Made by God, immutable, perfect and constant, our world has always been the way it is now and will always be the same. Perhaps it is a human desire for order and predictability that is at the root of such traditional beliefs. But pesky facts get in the way. Fossils provide evidence for creatures that must have lived long ago and gone extinct. Rock layers and mountains ranges show a history of constant upheaval.
The static world is replaced by one where ever-present change is the grinding of tectonic plates, the random mutations of Darwinian evolution, the expansion of the Big Bang and the slow ebb and flow of glaciers over the land. This is the world, predictable and gradual, that was contemporary science when I was in school and remains the dominant mind-set for many today.
In the late 1980’s scientists started recovering the history of the planet laid down in polar ice. There are few scientific observations that have so dramatically changed how we look at the world. I still recall the first time I saw the deep-time series data from the Antarctica ice. The cores gave us an unprecedented, highly resolved, long-term climate history. There, laid before me was a past unlike anything I had imagined. Rather than textbook ever-so-gradual changes over millennial time scales, there were instead abrupt warming events punctuated about every hundred thousand years , with large amounts of rapidly fluctuating climate “noise” in between.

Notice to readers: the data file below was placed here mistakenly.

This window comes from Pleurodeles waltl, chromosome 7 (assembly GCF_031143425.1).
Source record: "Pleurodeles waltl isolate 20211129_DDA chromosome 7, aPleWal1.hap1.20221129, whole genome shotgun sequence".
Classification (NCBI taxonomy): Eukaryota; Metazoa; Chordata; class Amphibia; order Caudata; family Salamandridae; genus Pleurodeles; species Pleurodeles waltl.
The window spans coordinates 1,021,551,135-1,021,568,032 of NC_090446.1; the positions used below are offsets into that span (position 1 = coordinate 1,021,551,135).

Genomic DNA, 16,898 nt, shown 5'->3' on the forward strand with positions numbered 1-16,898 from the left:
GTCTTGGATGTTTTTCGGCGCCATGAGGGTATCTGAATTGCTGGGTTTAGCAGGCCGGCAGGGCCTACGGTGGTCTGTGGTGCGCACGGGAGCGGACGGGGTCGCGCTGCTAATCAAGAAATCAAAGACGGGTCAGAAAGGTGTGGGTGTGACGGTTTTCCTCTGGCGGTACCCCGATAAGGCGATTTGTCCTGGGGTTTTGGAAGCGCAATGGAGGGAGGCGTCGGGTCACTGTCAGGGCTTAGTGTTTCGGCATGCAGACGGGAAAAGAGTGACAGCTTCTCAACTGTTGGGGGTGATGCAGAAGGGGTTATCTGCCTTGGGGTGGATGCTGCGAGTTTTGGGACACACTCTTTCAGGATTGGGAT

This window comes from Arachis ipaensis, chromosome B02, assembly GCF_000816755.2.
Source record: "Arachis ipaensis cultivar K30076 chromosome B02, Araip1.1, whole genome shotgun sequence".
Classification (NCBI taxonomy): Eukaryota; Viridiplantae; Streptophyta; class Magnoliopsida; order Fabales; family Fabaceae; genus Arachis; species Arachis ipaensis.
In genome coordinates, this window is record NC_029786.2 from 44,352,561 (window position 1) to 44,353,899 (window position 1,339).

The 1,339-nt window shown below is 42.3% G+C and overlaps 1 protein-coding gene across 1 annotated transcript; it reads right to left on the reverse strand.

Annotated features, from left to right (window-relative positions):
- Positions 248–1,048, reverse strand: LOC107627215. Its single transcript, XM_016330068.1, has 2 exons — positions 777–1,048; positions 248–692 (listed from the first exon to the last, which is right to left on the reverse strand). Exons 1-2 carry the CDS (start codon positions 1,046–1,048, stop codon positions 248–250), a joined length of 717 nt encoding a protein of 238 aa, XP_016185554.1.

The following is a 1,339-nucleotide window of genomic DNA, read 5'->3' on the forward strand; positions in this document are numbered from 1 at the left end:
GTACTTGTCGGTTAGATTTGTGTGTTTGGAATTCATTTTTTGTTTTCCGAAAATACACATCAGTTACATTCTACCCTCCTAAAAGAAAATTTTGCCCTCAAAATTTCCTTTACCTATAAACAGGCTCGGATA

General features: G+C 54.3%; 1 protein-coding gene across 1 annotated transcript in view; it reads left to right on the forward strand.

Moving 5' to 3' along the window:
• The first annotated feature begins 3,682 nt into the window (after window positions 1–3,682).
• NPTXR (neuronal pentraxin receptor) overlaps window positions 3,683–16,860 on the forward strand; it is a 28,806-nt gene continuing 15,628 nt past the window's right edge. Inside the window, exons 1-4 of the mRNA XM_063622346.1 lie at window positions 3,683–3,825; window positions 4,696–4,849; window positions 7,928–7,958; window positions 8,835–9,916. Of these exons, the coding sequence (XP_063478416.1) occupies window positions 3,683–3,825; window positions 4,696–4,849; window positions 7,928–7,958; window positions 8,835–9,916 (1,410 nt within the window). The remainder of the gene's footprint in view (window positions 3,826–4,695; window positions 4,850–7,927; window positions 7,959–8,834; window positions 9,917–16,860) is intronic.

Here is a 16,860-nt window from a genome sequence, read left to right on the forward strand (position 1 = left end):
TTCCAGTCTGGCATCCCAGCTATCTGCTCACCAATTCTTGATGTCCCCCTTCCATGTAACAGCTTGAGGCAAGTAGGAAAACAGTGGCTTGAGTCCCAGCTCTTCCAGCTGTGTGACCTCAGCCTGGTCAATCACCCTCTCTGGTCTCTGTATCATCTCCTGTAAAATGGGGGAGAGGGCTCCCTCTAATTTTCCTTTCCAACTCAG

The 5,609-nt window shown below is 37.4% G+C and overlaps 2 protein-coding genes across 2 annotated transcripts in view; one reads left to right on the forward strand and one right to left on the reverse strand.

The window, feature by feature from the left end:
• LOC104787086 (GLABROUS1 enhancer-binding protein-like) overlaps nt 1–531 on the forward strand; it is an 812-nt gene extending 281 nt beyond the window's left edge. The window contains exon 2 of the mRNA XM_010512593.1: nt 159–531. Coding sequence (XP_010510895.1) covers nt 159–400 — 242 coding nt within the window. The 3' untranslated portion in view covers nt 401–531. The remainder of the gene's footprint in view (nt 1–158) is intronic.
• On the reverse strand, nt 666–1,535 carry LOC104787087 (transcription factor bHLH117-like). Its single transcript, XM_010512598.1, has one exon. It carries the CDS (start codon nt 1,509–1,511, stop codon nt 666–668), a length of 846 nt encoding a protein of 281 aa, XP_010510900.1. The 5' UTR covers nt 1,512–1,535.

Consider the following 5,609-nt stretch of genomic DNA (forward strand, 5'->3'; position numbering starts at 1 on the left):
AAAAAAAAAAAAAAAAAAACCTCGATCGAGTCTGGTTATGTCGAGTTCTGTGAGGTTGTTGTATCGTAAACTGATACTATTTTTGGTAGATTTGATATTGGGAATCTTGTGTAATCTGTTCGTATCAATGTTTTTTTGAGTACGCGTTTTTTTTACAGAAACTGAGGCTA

So much for the “gradual change” model of our earth’s climate. The idea that glaciers gradually advanced over the continents, reached a maximum point and then just as gradually retreated is clearly wrong. Instead, the rapid temperature increases followed by the more gradual temperature drops suggest a kind of “relaxation oscillator” mechanism at work where the climate switches between cooling and warming states.
The major features of the temperature data can be correlated with variations in solar flux associated with periodic changes in the earth’s orbit and tilt of the poles, known as Milankovitch cycles. However, the climate forcing due to orbital changes is the result of the sum of symmetric functions, and as a result, qualitatively looks the same if time were to run either forward or backward. Not so for the actual climate data. The Milankovitch oscillations appear more like triggers that release pent-up climate tensions. The climate has its own dynamic behavior that is not merely a linear response to external forcing. The rapid temperature rises suggest powerful feedback mechanisms that reinforce the switch to warmer climate. The heat trapping CO2 concentration, which mimics the temperature data, could certainly be one of these mechanisms. More solar warming as reflective ice sheets recede, leaving behind heat absorbing dark water and land, must also be important.
The violence and the chaos associated with finer structure in the temperature data is equally surprising, perhaps best seen in some of the ice core data from Greenland.